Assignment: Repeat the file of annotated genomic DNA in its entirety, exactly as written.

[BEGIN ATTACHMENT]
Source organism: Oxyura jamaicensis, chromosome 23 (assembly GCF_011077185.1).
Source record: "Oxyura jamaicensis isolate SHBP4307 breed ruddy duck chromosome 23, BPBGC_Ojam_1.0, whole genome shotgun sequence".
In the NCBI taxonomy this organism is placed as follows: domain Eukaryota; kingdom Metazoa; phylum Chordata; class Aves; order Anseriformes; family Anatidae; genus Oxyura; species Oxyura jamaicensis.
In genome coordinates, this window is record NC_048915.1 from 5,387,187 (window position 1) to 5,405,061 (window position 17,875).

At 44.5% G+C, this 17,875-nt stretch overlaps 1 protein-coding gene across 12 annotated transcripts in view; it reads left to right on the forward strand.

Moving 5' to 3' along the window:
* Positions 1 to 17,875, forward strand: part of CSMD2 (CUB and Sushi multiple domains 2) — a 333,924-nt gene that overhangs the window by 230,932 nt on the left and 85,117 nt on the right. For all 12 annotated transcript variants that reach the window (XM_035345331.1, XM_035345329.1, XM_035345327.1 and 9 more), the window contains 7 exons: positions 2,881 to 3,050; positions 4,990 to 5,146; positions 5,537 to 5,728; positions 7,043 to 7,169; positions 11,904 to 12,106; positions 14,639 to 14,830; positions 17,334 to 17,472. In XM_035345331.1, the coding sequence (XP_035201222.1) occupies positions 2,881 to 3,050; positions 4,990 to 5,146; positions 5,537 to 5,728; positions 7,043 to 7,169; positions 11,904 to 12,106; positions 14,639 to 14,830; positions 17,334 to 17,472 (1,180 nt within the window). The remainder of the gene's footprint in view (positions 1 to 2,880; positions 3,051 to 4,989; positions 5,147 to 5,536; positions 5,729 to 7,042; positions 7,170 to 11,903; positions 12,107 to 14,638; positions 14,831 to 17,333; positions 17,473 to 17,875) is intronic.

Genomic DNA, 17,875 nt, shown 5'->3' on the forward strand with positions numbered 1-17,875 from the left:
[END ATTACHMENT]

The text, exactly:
Source organism: Oxyura jamaicensis, chromosome 23 (assembly GCF_011077185.1).
Source record: "Oxyura jamaicensis isolate SHBP4307 breed ruddy duck chromosome 23, BPBGC_Ojam_1.0, whole genome shotgun sequence".
In the NCBI taxonomy this organism is placed as follows: domain Eukaryota; kingdom Metazoa; phylum Chordata; class Aves; order Anseriformes; family Anatidae; genus Oxyura; species Oxyura jamaicensis.
In genome coordinates, this window is record NC_048915.1 from 5,387,187 (window position 1) to 5,405,061 (window position 17,875).

At 44.5% G+C, this 17,875-nt stretch overlaps 1 protein-coding gene across 12 annotated transcripts in view; it reads left to right on the forward strand.

Moving 5' to 3' along the window:
* Positions 1 to 17,875, forward strand: part of CSMD2 (CUB and Sushi multiple domains 2) — a 333,924-nt gene that overhangs the window by 230,932 nt on the left and 85,117 nt on the right. For all 12 annotated transcript variants that reach the window (XM_035345331.1, XM_035345329.1, XM_035345327.1 and 9 more), the window contains 7 exons: positions 2,881 to 3,050; positions 4,990 to 5,146; positions 5,537 to 5,728; positions 7,043 to 7,169; positions 11,904 to 12,106; positions 14,639 to 14,830; positions 17,334 to 17,472. In XM_035345331.1, the coding sequence (XP_035201222.1) occupies positions 2,881 to 3,050; positions 4,990 to 5,146; positions 5,537 to 5,728; positions 7,043 to 7,169; positions 11,904 to 12,106; positions 14,639 to 14,830; positions 17,334 to 17,472 (1,180 nt within the window). The remainder of the gene's footprint in view (positions 1 to 2,880; positions 3,051 to 4,989; positions 5,147 to 5,536; positions 5,729 to 7,042; positions 7,170 to 11,903; positions 12,107 to 14,638; positions 14,831 to 17,333; positions 17,473 to 17,875) is intronic.

Genomic DNA, 17,875 nt, shown 5'->3' on the forward strand with positions numbered 1-17,875 from the left: